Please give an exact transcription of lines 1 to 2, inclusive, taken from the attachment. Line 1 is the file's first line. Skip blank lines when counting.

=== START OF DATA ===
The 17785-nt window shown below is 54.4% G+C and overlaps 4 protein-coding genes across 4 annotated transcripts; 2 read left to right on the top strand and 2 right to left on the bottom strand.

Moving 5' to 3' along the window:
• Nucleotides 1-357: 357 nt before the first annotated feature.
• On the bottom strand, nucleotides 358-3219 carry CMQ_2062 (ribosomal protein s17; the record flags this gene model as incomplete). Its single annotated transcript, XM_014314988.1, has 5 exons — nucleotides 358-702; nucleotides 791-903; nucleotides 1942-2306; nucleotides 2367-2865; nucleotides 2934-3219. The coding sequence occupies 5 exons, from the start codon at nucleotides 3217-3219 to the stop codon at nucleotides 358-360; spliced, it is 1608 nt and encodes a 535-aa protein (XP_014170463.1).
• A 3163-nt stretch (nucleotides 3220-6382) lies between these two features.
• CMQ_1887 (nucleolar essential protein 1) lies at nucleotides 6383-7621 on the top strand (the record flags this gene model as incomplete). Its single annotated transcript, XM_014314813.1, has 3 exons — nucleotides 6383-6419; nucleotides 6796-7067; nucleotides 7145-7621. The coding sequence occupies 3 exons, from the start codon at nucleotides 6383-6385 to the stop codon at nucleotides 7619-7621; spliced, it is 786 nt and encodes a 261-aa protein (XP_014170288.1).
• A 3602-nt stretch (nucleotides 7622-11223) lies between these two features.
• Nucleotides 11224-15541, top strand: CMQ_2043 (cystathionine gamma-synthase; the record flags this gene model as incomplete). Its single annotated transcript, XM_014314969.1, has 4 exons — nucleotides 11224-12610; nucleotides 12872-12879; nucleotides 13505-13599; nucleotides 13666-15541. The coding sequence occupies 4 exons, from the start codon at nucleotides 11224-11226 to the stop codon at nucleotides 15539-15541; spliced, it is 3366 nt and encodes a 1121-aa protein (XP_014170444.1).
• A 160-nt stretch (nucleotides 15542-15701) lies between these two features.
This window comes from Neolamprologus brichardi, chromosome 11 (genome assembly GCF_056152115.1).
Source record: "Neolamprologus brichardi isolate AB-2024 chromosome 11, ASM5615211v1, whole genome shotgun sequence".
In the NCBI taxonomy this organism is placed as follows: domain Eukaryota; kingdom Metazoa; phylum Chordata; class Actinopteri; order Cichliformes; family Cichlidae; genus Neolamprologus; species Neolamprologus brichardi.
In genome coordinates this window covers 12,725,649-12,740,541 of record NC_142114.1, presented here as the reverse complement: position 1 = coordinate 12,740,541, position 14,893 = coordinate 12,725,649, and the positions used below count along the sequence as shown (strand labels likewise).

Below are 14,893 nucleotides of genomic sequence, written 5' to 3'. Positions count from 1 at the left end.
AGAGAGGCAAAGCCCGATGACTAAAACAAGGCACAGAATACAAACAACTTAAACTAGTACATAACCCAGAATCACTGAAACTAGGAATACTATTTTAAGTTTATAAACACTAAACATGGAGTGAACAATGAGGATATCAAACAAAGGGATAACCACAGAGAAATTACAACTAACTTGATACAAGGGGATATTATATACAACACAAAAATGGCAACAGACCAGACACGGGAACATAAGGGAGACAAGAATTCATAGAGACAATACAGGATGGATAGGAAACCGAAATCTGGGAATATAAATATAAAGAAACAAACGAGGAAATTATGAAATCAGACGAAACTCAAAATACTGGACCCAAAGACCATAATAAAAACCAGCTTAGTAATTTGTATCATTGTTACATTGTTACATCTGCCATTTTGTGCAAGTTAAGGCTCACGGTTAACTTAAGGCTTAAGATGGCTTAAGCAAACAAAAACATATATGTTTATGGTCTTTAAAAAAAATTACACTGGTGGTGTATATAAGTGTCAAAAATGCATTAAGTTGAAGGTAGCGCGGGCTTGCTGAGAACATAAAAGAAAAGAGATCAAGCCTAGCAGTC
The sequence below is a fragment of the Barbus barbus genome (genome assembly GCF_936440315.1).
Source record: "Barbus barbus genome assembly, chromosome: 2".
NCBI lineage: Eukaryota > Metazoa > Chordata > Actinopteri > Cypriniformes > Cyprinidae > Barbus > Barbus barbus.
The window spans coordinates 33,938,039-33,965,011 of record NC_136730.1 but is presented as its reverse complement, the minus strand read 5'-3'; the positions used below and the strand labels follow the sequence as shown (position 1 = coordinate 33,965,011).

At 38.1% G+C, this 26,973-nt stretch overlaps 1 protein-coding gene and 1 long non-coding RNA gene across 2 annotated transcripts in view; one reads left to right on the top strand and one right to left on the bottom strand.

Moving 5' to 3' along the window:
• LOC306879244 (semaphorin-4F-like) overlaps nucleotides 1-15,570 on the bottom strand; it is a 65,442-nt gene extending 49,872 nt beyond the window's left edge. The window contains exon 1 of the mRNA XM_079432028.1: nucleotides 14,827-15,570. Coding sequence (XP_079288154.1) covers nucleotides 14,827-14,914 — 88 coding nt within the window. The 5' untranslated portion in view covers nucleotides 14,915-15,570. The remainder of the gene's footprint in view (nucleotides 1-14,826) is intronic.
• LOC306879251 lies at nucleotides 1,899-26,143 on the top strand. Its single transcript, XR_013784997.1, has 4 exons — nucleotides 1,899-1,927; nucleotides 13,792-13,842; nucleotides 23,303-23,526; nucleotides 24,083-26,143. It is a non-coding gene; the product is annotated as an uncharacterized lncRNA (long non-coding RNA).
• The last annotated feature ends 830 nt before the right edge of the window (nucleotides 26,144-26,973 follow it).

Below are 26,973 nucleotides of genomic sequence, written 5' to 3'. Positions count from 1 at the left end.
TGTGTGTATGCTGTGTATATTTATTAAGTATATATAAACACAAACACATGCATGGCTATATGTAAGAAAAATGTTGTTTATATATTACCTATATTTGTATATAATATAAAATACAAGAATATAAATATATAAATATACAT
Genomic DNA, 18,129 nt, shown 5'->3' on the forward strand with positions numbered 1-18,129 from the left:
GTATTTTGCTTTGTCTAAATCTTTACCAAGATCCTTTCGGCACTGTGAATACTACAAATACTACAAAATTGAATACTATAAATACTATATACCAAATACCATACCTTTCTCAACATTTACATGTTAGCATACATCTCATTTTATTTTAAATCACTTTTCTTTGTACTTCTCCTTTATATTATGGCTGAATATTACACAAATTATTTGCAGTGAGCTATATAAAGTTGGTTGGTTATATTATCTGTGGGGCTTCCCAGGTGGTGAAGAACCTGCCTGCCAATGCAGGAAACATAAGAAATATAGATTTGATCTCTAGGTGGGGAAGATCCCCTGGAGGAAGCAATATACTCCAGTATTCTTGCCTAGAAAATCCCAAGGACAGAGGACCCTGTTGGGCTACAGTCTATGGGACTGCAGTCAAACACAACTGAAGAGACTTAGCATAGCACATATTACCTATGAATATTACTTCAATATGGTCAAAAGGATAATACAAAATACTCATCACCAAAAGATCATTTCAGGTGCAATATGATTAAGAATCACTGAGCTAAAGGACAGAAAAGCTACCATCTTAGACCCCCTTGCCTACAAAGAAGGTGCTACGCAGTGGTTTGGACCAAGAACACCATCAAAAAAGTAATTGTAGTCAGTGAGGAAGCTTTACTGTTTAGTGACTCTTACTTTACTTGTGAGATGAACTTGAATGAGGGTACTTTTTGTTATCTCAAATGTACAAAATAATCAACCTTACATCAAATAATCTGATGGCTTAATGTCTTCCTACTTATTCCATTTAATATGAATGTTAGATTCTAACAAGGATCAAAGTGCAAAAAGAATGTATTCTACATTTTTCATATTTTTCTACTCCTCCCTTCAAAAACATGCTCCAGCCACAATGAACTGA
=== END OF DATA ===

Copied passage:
The 17785-nt window shown below is 54.4% G+C and overlaps 4 protein-coding genes across 4 annotated transcripts; 2 read left to right on the top strand and 2 right to left on the bottom strand.

Moving 5' to 3' along the window: